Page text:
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Biography: Marcus Garvey

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Marcus Mosiah Garvey

Marcus Mosiah Garvey was born in Jamaica’s St. Ann’s Bay parish on August 17, 1887. His parents were Marcus Mosiah Garvey, Sr., a mason, and Sarah Jane (nee Richards), keeper of the family’s farm. Garvey was the youngest of 11 children. He inherited his father’s love of reading and the family’s extensive library was his refuge in youth.


At 14 years old, Garvey became a printer’s apprentice. In 1907, Garvey, though a part of management, led a strike among the printer for higher wages. Garvey’s uncompromising negotiations with management on the behalf of workers led to his being fired and ostracized by Kingston’s private printing companies. It was this early training that subsequently led Garvey to published his first newspaper, The Watchman, as a forum for his emerging political views about oppression within society.


Garvey left Jamaica between the years 1910 and 1912 to travel. He travelled to countries in South and Central America. This included Costa Rica, Ecuador, Nicaragua, Honduras, Columbia, and Venezuela. He moved to England in 1911 to study briefly at Birkbeck College. It was while in England, in 1911 at the Hyde Park Speaker’s Corner, that he began to speak publicly about the condition of Africans. An important encounter for Garvey while in London was meeting Duse Mohammed Ali, editor of the African Times and Orient Review.


He returned to Jamaica in 1914 and founded the Universal Negro Improvement Association (UNIA). On March 16, 1916, Garvey moved to Harlem in New York where UNIA thrived. Garvey spoke across America and gained thousands of supporters. He urged African-Americans to be proud of their race and return to Africa. His biggest critic of his time was W.E.B. Dubois, who publicly criticized the ‘Back to Africa’ movement.


Marcus Garvey married the Jamaican-born Amy Jacques Garvey. Mrs. Garvey did not obtain her legitimacy just from the status of her husband as she was a powerful Pan-Africanist and Black Nationalist journalist. In 1919, Amy Jacques became the Secretary General of the UNIA, a position she held for more than half a century. From 1924 to 1927, Mrs. Garvey was the associate editor of The Negro World, an UNIA newspaper, where she wrote a column titled “Our Women and What They Think.”


By 1919, Garvey also founded the Black Star Line, a trans-Atlantic ship he aimed to use as transportation to and from Africa. Garvey’s attempts to convince the government of Liberia to grant land settlements were unsuccessful. That same year, Garvey founded the Negro Factories Corporation to encourage economic independence. In 1922, Garvey was arrested by U.S. Marshals on allegation of mail fraud through use of the federal mail system. The case was in connection with Garvey’s sale of ship stock in the Black Star Line.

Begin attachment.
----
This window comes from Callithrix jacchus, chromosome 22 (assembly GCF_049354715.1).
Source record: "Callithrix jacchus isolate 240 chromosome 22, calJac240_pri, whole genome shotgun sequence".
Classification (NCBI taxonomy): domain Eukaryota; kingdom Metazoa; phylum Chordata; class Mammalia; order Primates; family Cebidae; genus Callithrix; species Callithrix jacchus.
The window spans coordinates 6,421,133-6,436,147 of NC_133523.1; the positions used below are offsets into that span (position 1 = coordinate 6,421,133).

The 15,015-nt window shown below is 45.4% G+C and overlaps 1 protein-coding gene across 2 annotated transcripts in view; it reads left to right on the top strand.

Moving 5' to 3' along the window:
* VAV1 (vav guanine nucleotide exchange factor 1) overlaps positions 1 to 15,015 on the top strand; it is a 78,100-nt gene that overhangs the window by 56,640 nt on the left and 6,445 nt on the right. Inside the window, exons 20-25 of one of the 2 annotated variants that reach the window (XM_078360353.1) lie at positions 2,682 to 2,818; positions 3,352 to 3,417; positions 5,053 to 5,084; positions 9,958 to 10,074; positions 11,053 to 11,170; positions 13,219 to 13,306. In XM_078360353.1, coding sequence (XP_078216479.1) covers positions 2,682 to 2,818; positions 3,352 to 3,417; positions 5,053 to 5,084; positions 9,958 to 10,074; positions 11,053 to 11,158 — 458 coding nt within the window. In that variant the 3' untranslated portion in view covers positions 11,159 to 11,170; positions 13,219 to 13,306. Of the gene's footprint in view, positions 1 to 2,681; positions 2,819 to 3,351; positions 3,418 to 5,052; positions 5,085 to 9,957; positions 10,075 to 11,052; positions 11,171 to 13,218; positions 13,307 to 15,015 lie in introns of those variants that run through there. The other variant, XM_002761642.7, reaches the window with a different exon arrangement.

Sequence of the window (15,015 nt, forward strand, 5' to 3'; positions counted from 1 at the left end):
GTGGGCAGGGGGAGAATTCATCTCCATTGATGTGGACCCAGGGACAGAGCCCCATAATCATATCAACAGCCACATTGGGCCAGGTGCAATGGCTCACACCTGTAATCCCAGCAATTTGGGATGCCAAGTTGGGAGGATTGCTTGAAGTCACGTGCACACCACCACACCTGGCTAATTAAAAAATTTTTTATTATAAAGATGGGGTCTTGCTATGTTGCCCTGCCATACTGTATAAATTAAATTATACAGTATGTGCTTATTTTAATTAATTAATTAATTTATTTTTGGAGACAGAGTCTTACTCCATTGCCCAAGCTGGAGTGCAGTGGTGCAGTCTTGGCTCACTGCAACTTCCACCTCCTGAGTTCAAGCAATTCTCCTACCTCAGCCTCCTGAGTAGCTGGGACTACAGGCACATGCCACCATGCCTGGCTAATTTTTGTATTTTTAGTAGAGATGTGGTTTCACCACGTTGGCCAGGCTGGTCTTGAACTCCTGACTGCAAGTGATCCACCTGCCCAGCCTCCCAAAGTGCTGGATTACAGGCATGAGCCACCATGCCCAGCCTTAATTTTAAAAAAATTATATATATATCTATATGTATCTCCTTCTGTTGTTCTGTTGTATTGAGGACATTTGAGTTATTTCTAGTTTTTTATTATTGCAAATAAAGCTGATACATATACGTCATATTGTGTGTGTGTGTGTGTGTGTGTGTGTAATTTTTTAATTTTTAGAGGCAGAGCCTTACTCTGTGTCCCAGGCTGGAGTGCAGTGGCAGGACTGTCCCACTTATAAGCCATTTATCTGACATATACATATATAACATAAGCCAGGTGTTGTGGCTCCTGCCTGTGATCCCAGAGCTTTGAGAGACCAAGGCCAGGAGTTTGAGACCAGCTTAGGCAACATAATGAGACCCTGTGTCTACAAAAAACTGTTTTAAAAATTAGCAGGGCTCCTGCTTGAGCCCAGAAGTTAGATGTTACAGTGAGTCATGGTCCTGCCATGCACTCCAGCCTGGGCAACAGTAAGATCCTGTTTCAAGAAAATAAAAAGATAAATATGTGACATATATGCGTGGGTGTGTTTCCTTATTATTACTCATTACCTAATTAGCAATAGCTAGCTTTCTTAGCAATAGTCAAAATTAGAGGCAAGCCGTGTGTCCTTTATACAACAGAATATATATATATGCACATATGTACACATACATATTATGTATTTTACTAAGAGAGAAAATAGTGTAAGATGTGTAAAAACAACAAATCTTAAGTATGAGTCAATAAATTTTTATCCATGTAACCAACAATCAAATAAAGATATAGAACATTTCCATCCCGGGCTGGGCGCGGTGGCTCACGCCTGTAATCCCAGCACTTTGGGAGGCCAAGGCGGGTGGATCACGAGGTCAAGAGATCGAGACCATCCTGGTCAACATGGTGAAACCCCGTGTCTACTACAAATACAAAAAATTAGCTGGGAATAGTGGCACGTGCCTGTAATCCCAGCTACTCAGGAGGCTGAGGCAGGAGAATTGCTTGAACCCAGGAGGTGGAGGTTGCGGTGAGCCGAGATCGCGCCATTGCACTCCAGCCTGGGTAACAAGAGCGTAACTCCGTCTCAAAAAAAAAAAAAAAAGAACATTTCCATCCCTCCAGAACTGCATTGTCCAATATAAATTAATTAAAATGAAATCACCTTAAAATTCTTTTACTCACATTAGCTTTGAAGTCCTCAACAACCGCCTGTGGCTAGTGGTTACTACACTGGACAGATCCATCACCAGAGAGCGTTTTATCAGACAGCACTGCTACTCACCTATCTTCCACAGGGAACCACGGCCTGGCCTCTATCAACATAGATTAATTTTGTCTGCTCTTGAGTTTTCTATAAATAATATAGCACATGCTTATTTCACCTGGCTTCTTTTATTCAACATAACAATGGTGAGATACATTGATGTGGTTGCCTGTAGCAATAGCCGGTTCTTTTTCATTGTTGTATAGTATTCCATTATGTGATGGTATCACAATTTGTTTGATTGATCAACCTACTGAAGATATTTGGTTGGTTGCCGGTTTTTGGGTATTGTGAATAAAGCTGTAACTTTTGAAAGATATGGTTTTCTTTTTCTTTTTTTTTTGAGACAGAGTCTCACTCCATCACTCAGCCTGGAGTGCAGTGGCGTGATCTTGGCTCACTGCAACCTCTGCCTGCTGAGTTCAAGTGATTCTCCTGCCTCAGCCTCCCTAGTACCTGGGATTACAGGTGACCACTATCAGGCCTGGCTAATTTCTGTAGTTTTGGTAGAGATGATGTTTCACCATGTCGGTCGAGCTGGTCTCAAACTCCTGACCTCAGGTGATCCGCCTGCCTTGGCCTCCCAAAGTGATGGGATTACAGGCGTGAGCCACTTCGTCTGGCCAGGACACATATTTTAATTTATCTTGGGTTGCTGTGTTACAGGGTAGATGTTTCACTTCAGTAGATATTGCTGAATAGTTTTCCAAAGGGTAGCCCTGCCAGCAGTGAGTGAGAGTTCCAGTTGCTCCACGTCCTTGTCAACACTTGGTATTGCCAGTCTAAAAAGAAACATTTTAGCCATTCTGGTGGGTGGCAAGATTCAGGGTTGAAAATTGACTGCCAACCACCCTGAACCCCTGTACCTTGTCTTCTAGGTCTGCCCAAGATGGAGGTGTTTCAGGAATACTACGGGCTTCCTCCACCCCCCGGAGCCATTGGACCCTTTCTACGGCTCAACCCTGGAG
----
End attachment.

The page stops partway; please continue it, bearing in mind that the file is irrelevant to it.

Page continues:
Many commentators suggest that the prosecution was politically motivated, as Garvey’s popularity in the U.S. among Black communities had attracted government attention. Founded on the discoveries of Dr. Robert Hill, who under the Freedom of Information Act has uncovered evidence in FBI documents, including memos from J. Edgar Hoover himself, supporting the argument that the trial and imprisonment of Garvey were “politically motivated”; historical research by Colin Grant in Negro With a Hat bringing to light the evidence that Marcus Garvey was convicted on the basis on an empty envelope, and the judicial and prosecutorial irregularities noted by Justin Hansford in “Jailing a Rainbow: The Marcus Garvey Case,” it is now abundantly clear, as Judith Stein asserted in her op-ed in the New York Times, that “Garvey’s politics were on trial.” It must be said that Garvey had succeeded in mobilizing millions of Africans around the world…


Many of the members of the early Garveyite movement would later become part of the Nation of Islam in the US…


Garvey’s call for a United States of Africa was heard not only in the Caribbean and U.S., but in West Africa and Southern Africa. Garvey believed a pan-African state was needed to provide stability and wealth to Africa.


In 1925, Garvey lost the trial and was charged with mail fraud. And despite an appeal to the U.S. Supreme Court, he was sent to the Atlanta penitentiary. See Marcus Garvey v. United States, no. 8317, Ct. App., 2d Cir., 2 February 1925, p. 1,699.


Ultimately, Garvey’s sentence was commuted and he was deported from the U.S. to Jamaica in 1927.


In 1935, Garvey moved permanently to London where he died on June 10, 1940. In 1964, his body was returned to Jamaica where he was declared a national hero.5